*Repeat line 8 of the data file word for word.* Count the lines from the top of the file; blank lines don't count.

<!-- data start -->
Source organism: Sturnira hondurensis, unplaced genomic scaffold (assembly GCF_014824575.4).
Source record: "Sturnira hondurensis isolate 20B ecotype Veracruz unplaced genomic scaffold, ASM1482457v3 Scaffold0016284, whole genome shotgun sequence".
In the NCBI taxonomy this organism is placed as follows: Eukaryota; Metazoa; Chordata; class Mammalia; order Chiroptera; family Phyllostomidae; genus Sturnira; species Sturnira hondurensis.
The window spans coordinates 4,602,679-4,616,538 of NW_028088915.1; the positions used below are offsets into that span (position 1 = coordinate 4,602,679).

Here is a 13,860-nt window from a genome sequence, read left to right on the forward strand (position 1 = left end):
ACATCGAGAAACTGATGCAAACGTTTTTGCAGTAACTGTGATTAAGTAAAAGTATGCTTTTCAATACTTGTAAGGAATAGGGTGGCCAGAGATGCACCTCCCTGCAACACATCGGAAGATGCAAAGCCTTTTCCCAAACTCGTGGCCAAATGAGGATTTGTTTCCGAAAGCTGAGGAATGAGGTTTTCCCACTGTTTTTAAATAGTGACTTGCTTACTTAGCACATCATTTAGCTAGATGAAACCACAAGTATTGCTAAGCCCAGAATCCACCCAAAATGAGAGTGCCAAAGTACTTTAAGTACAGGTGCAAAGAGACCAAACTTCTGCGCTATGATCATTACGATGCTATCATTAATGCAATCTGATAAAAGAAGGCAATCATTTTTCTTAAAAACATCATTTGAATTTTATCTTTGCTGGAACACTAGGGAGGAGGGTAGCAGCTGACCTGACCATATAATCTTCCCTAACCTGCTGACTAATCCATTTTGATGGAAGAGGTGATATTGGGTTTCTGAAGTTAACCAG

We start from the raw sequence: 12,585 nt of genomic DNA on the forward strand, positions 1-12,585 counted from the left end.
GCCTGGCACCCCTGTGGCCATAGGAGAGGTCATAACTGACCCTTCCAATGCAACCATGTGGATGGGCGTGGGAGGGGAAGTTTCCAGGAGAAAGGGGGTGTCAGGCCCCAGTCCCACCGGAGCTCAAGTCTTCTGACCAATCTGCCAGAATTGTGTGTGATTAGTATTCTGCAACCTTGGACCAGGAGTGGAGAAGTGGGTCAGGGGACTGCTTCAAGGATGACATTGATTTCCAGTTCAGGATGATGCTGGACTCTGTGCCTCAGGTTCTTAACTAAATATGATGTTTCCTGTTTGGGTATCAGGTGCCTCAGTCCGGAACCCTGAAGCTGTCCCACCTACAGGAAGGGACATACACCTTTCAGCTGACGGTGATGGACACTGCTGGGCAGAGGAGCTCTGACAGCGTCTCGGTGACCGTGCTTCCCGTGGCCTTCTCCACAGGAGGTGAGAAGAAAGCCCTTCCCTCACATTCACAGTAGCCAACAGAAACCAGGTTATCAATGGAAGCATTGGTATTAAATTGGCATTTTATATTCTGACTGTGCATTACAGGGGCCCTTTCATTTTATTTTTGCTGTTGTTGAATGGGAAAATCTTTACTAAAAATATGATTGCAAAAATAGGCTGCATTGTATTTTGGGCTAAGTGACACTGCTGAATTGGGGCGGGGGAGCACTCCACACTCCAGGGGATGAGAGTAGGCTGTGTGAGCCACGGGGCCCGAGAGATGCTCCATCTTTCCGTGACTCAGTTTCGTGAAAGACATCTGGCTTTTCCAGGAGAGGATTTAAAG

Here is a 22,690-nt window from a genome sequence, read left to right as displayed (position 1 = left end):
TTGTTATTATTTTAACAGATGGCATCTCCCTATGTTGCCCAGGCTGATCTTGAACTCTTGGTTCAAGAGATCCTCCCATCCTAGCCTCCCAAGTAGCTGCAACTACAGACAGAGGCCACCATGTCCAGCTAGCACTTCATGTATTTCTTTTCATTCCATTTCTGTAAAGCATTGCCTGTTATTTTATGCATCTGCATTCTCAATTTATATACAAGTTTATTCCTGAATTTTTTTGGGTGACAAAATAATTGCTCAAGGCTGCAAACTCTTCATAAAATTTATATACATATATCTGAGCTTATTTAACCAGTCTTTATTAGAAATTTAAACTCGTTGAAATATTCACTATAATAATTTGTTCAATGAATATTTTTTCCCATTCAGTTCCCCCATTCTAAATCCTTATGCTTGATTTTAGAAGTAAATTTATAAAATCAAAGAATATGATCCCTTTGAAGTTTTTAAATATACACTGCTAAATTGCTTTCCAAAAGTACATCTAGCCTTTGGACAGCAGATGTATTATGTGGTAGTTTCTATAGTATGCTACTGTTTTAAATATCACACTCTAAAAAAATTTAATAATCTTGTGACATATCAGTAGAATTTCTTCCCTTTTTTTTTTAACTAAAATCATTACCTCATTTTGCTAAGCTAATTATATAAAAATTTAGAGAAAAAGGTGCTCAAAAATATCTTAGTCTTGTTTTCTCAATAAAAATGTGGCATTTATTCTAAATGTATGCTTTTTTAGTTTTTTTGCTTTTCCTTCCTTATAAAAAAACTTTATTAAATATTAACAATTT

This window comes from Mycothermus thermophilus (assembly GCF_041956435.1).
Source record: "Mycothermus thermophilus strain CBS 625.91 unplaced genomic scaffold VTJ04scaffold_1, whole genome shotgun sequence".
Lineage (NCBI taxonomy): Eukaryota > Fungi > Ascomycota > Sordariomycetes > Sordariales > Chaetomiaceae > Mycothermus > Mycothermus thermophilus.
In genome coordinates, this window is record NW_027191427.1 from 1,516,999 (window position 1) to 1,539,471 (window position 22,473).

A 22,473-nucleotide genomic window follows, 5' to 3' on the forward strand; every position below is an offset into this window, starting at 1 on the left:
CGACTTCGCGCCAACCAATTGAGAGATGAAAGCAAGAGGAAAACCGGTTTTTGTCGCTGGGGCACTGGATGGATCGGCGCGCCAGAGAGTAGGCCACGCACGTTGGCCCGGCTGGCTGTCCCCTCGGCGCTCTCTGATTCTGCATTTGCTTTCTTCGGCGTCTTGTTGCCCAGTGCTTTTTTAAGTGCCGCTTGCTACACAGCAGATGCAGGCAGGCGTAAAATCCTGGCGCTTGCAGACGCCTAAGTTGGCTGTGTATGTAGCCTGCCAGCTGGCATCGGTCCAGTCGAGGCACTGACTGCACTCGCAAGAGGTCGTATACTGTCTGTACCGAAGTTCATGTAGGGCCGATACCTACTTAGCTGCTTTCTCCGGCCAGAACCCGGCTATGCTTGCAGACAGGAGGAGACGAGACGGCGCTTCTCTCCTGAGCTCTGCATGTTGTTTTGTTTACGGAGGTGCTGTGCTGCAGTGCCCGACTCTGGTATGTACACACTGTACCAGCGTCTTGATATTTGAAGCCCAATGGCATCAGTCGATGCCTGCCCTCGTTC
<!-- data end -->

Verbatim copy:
GCCTGGCACCCCTGTGGCCATAGGAGAGGTCATAACTGACCCTTCCAATGCAACCATGTGGATGGGCGTGGGAGGGGAAGTTTCCAGGAGAAAGGGGGTGTCAGGCCCCAGTCCCACCGGAGCTCAAGTCTTCTGACCAATCTGCCAGAATTGTGTGTGATTAGTATTCTGCAACCTTGGACCAGGAGTGGAGAAGTGGGTCAGGGGACTGCTTCAAGGATGACATTGATTTCCAGTTCAGGATGATGCTGGACTCTGTGCCTCAGGTTCTTAACTAAATATGATGTTTCCTGTTTGGGTATCAGGTGCCTCAGTCCGGAACCCTGAAGCTGTCCCACCTACAGGAAGGGACATACACCTTTCAGCTGACGGTGATGGACACTGCTGGGCAGAGGAGCTCTGACAGCGTCTCGGTGACCGTGCTTCCCGTGGCCTTCTCCACAGGAGGTGAGAAGAAAGCCCTTCCCTCACATTCACAGTAGCCAACAGAAACCAGGTTATCAATGGAAGCATTGGTATTAAATTGGCATTTTATATTCTGACTGTGCATTACAGGGGCCCTTTCATTTTATTTTTGCTGTTGTTGAATGGGAAAATCTTTACTAAAAATATGATTGCAAAAATAGGCTGCATTGTATTTTGGGCTAAGTGACACTGCTGAATTGGGGCGGGGGAGCACTCCACACTCCAGGGGATGAGAGTAGGCTGTGTGAGCCACGGGGCCCGAGAGATGCTCCATCTTTCCGTGACTCAGTTTCGTGAAAGACATCTGGCTTTTCCAGGAGAGGATTTAAAG